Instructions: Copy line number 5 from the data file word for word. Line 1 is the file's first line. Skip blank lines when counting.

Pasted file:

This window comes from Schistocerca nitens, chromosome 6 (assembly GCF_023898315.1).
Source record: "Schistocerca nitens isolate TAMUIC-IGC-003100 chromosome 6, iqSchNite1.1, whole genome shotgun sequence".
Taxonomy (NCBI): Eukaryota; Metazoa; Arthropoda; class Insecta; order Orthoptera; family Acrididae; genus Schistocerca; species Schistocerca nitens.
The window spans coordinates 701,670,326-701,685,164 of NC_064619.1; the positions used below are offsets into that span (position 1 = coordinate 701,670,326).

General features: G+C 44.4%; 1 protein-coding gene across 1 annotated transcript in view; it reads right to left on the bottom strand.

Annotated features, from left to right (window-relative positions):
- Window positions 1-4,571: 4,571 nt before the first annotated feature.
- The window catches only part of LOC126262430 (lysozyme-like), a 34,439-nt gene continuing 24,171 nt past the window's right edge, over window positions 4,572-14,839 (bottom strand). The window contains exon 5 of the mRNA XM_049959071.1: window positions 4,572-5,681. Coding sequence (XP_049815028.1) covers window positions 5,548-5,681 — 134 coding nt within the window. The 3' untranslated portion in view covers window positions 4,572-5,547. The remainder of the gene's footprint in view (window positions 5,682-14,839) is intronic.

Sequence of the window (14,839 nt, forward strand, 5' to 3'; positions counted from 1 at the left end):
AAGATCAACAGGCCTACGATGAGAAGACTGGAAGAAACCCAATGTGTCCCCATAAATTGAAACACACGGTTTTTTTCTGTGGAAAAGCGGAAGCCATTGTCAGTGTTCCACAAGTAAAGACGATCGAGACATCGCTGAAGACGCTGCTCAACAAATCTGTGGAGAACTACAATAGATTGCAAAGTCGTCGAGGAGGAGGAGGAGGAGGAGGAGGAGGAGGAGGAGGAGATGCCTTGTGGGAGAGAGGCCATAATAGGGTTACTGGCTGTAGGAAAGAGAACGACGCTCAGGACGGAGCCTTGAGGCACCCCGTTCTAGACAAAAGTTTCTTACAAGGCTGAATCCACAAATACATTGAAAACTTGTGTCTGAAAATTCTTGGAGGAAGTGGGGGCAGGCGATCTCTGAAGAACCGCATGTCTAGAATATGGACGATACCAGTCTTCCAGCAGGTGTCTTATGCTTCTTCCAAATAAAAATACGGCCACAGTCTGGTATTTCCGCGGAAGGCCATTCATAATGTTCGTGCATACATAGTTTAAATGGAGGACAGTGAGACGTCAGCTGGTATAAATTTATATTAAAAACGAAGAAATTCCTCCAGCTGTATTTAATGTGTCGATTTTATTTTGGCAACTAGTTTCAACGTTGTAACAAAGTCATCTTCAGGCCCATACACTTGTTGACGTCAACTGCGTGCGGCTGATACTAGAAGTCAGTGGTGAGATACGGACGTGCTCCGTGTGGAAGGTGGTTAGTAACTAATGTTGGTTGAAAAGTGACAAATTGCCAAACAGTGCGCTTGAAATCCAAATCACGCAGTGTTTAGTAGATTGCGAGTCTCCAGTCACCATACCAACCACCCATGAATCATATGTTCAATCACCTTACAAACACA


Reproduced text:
General features: G+C 44.4%; 1 protein-coding gene across 1 annotated transcript in view; it reads right to left on the bottom strand.